For the first time ever, scientists are witnessing the formation of a new moon as it forms within Saturn’s outer rings. According to a recent report, NASA’s Cassini spacecraft recently discovered this icy formation, currently being called “Peggy,” on April 15th as it disturbed the smooth lines of the ring system. But will it grow any larger, leave the ring system, or will it fizzle out and break apart?
Tonight you might go out and see an extra bright orange dot in the sky. Well, that’s not a star you’re seeing, that’s Mars.
I’m well aware of what today is. Believe me, I debated on whether or not to make a fake April Fools Day blog posting along the lines of “NASA announces the discovery of intelligent life on planet Eps Eri 04-01a,” or “50,000 year old space ship discovered in Antarctica.” However, there’s stuff out there in space that’s real and strange enough to bring to light without having to result in phoney gags. For example, a couple of days back I heard about the discovery of a pink planet way out in space. So here’s the rundown on the lowest-mass planet ever detected around a star like the sun, GJ 504b that just happens to be pink.
It seems that just about every week or so scientists are discovering something weird out there in space. Some of these discoveries are more exciting than others, i.e., finally discovering water ice on Mars or discovering a star that’s potentially the size of the orbit of Saturn. But then sometimes new discoveries come and go and few people pay attention to them. I would like to talk about one such discovery: the discovery of possible ocean waves on Saturn’s largest moon, Titan. Could these possible waves be caused by Titan’s winds or something else that lies beneath?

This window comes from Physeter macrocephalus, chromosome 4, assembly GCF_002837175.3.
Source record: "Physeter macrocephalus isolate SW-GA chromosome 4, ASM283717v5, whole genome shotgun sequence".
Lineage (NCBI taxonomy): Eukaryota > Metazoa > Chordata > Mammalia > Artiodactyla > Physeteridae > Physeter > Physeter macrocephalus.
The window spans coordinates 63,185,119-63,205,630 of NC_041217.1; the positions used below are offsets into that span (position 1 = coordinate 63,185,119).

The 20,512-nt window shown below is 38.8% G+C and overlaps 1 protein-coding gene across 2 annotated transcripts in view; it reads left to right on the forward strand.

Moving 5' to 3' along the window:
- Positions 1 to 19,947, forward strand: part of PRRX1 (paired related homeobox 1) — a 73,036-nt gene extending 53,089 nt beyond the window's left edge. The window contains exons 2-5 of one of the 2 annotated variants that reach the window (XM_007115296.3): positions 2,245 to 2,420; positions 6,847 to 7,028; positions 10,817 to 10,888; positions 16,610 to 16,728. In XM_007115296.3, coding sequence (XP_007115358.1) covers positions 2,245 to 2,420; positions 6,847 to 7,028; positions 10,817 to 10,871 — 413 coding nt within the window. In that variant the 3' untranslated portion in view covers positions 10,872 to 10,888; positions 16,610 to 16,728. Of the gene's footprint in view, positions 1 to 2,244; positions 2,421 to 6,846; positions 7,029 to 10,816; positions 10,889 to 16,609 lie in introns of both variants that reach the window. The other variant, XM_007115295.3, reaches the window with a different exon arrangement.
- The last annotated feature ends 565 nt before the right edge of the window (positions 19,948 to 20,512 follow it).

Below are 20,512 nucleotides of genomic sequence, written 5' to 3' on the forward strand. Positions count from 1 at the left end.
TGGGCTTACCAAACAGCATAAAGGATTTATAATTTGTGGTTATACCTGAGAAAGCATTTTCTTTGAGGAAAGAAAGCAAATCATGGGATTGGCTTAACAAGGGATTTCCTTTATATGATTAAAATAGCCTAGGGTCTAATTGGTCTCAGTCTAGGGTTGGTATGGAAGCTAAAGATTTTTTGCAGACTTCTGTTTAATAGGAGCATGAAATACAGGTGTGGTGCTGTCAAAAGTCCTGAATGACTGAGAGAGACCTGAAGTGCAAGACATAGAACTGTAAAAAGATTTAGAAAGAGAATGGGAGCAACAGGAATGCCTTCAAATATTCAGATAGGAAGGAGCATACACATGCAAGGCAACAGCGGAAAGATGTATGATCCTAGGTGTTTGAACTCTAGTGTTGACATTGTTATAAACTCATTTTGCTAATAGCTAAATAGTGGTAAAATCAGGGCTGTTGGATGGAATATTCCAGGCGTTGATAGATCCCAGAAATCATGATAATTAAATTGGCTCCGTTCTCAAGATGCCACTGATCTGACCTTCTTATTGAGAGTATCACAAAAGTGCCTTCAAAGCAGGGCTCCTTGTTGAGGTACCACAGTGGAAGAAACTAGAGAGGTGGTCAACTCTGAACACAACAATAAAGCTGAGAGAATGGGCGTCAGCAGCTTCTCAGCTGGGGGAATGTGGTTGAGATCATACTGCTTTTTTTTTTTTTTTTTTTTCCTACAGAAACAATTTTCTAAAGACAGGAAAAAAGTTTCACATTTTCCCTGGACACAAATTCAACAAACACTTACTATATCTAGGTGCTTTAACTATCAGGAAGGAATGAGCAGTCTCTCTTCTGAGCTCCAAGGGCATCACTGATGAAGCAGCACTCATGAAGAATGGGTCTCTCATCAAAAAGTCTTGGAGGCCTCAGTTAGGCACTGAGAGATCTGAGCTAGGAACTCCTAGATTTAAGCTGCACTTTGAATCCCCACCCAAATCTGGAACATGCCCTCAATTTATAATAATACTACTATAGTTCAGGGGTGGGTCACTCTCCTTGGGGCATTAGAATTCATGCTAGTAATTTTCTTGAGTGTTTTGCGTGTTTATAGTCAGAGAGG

Everyone has imagined how excited people would be if alien life were finally discovered. You’ve all seen those movies where one day a huge spaceship breaks through the clouds and imposes its presence on the world. I, for one, sometimes think what it would be like if I’m driving down the interstate and suddenly this enormous mothership slowly looms over the horizon. I’d hunch over my steering wheel and look up at the sky in shock, but then I’d immediately get mad at the other drivers because they would all pull over, or stop right there on the road, just so they can get out and look at it. “Come on, people. I’ve got places to be. Yeah, there’s a spaceship; let’s move on. I have to be at work in, like, five minutes.” Well, that’s if the aliens came knocking on our door. In reality, there are a few ways that scientists search for extraterrestrial life, e.g., searching for radio signals, laser signals, or evidence of neutrinos. And now we can add one more new way to search for alien life: analyzing for something called “dimers.”
Have you ever heard of the exoplanet, Tau Boötis b? Well, it was discovered back in 1996 and is one of the closest exoplanets to us. Tau Boötis b is about 51-light-years away and is considered to be a “hot Jupiter” because it is a gas giant orbiting close to its parent star. Now, with the advances in techniques used to scan planetary atmospheres, something else has been discovered about Tau Boötis b: the fact that it has water vapor.
It’s a happy Valentines Day on the surface of Mars. Thanks to the Mars Global Surveyor (MGS) Mars Orbiter Camera (MOC) team we can check out a collection of heart-shaped surface features.
Back in 1960, Astronomer Frank Drake started scanning two sun-like stars with an 85-foot wide antennae in West Virginia. His goal: search for signs of life. Over the past 50 years, thanks to the advantage of significant advances in electronics, digital technology, and some help from other people, that search has really ramped up. This month, Seth Shostak of the SETI (Search for Extraterrestrial Intelligence) Institute in Mountain View, CA, claims it is now estimated that by 2040 enough star systems will have been scanned to have discovered alien-produced electromagnetic signals.
Besides the Sun and Moon, Venus is the brightest celestial body. It’s so bright that you can even see it during the daytime. Tomorrow morning, and the rest of the week, you can see Venus in the morning sky just before sunrise. That is, if it is a clear sky when you go out. Depending on where you are, Venus is about two fists above the horizon.
In order to test whether or not a satellite could withstand the sound blast of a launcher as it takes off and flies through the atmosphere, the scientists at the European Space Agency have developed a sound system so extreme it may be able to kill a human being if they stood in front of it.